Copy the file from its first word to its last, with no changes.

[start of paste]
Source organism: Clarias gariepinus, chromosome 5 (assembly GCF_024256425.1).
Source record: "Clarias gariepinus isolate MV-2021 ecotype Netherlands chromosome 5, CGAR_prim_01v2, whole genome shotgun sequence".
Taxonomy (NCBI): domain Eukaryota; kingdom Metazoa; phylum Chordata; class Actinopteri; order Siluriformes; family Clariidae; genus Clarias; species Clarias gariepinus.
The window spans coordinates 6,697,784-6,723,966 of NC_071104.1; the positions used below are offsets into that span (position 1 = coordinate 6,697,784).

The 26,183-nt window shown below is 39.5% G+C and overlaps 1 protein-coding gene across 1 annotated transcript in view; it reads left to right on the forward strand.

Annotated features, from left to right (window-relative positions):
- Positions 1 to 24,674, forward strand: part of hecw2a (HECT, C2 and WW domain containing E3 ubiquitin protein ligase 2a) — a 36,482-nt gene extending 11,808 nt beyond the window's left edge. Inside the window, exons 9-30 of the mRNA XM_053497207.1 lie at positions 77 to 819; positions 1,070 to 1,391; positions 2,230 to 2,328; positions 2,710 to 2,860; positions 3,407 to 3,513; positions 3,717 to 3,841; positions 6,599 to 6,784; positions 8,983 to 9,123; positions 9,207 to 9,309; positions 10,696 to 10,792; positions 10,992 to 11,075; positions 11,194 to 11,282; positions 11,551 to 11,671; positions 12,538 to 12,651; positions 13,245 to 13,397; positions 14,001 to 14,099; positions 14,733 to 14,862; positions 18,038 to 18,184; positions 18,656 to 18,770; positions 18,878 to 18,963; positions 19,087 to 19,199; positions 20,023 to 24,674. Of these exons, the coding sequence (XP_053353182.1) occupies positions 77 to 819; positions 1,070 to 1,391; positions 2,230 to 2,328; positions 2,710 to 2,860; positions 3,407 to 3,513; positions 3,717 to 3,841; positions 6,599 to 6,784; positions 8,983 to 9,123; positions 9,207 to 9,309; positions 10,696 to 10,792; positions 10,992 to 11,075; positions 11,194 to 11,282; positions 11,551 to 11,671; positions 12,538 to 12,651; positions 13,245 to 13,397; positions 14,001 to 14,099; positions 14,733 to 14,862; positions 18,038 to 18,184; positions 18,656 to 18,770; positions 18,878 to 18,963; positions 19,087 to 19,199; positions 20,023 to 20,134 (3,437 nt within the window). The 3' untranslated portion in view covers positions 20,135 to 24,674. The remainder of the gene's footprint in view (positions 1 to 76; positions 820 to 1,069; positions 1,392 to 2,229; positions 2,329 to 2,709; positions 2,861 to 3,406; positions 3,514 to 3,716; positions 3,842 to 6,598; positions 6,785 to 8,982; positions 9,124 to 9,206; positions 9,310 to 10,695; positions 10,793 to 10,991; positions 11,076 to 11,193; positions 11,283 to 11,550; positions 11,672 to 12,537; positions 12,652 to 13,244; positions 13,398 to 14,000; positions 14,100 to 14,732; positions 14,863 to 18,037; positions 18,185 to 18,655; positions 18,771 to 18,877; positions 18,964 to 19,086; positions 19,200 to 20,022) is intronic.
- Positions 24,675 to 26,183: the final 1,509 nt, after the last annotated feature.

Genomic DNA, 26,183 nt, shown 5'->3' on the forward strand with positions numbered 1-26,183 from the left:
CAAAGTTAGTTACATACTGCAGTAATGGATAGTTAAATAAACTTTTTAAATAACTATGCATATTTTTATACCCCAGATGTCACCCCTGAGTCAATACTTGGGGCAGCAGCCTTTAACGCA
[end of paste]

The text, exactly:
Source organism: Clarias gariepinus, chromosome 5 (assembly GCF_024256425.1).
Source record: "Clarias gariepinus isolate MV-2021 ecotype Netherlands chromosome 5, CGAR_prim_01v2, whole genome shotgun sequence".
Taxonomy (NCBI): domain Eukaryota; kingdom Metazoa; phylum Chordata; class Actinopteri; order Siluriformes; family Clariidae; genus Clarias; species Clarias gariepinus.
The window spans coordinates 6,697,784-6,723,966 of NC_071104.1; the positions used below are offsets into that span (position 1 = coordinate 6,697,784).

The 26,183-nt window shown below is 39.5% G+C and overlaps 1 protein-coding gene across 1 annotated transcript in view; it reads left to right on the forward strand.

Annotated features, from left to right (window-relative positions):
- Positions 1 to 24,674, forward strand: part of hecw2a (HECT, C2 and WW domain containing E3 ubiquitin protein ligase 2a) — a 36,482-nt gene extending 11,808 nt beyond the window's left edge. Inside the window, exons 9-30 of the mRNA XM_053497207.1 lie at positions 77 to 819; positions 1,070 to 1,391; positions 2,230 to 2,328; positions 2,710 to 2,860; positions 3,407 to 3,513; positions 3,717 to 3,841; positions 6,599 to 6,784; positions 8,983 to 9,123; positions 9,207 to 9,309; positions 10,696 to 10,792; positions 10,992 to 11,075; positions 11,194 to 11,282; positions 11,551 to 11,671; positions 12,538 to 12,651; positions 13,245 to 13,397; positions 14,001 to 14,099; positions 14,733 to 14,862; positions 18,038 to 18,184; positions 18,656 to 18,770; positions 18,878 to 18,963; positions 19,087 to 19,199; positions 20,023 to 24,674. Of these exons, the coding sequence (XP_053353182.1) occupies positions 77 to 819; positions 1,070 to 1,391; positions 2,230 to 2,328; positions 2,710 to 2,860; positions 3,407 to 3,513; positions 3,717 to 3,841; positions 6,599 to 6,784; positions 8,983 to 9,123; positions 9,207 to 9,309; positions 10,696 to 10,792; positions 10,992 to 11,075; positions 11,194 to 11,282; positions 11,551 to 11,671; positions 12,538 to 12,651; positions 13,245 to 13,397; positions 14,001 to 14,099; positions 14,733 to 14,862; positions 18,038 to 18,184; positions 18,656 to 18,770; positions 18,878 to 18,963; positions 19,087 to 19,199; positions 20,023 to 20,134 (3,437 nt within the window). The 3' untranslated portion in view covers positions 20,135 to 24,674. The remainder of the gene's footprint in view (positions 1 to 76; positions 820 to 1,069; positions 1,392 to 2,229; positions 2,329 to 2,709; positions 2,861 to 3,406; positions 3,514 to 3,716; positions 3,842 to 6,598; positions 6,785 to 8,982; positions 9,124 to 9,206; positions 9,310 to 10,695; positions 10,793 to 10,991; positions 11,076 to 11,193; positions 11,283 to 11,550; positions 11,672 to 12,537; positions 12,652 to 13,244; positions 13,398 to 14,000; positions 14,100 to 14,732; positions 14,863 to 18,037; positions 18,185 to 18,655; positions 18,771 to 18,877; positions 18,964 to 19,086; positions 19,200 to 20,022) is intronic.
- Positions 24,675 to 26,183: the final 1,509 nt, after the last annotated feature.

Genomic DNA, 26,183 nt, shown 5'->3' on the forward strand with positions numbered 1-26,183 from the left:
CAAAGTTAGTTACATACTGCAGTAATGGATAGTTAAATAAACTTTTTAAATAACTATGCATATTTTTATACCCCAGATGTCACCCCTGAGTCAATACTTGGGGCAGCAGCCTTTAACGCA